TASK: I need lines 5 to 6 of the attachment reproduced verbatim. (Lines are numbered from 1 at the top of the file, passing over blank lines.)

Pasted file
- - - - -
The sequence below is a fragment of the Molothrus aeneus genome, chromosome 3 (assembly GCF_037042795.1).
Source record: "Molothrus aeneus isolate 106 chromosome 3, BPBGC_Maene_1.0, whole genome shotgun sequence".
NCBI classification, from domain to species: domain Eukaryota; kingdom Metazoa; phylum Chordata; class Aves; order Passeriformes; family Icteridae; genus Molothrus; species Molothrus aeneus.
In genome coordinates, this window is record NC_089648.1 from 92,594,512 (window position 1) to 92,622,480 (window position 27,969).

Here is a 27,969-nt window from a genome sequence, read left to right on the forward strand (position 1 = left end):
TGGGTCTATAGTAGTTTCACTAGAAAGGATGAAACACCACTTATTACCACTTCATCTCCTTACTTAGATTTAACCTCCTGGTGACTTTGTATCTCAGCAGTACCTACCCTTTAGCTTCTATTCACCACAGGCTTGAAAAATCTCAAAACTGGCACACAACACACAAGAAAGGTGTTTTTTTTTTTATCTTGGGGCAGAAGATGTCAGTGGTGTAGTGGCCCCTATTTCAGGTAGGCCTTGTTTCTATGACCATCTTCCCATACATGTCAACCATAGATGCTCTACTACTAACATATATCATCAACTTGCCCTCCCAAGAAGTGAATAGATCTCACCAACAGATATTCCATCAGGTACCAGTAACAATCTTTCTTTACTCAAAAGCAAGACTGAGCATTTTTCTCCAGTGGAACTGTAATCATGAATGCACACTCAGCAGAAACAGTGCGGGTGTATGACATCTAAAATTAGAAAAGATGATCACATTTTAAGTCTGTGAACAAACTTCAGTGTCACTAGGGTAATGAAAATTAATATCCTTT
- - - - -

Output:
Here is a 27,969-nt window from a genome sequence, read left to right on the forward strand (position 1 = left end):
TGGGTCTATAGTAGTTTCACTAGAAAGGATGAAACACCACTTATTACCACTTCATCTCCTTACTTAGATTTAACCTCCTGGTGACTTTGTATCTCAGCAGTACCTACCCTTTAGCTTCTATTCACCACAGGCTTGAAAAATCTCAAAACTGGCACACAACACACAAGAAAGGTGTTTTTTTTTTTATCTTGGGGCAGAAGATGTCAGTGGTGTAGTGGCCCCTATTTCAGGTAGGCCTTGTTTCTATGACCATCTTCCCATACATGTCAACCATAGATGCTCTACTACTAACATATATCATCAACTTGCCCTCCCAAGAAGTGAATAGATCTCACCAACAGATATTCCATCAGGTACCAGTAACAATCTTTCTTTACTCAAAAGCAAGACTGAGCATTTTTCTCCAGTGGAACTGTAATCATGAATGCACACTCAGCAGAAACAGTGCGGGTGTATGACATCTAAAATTAGAAAAGATGATCACATTTTAAGTCTGTGAACAAACTTCAGTGTCACTAGGGTAATGAAAATTAATATCCTTT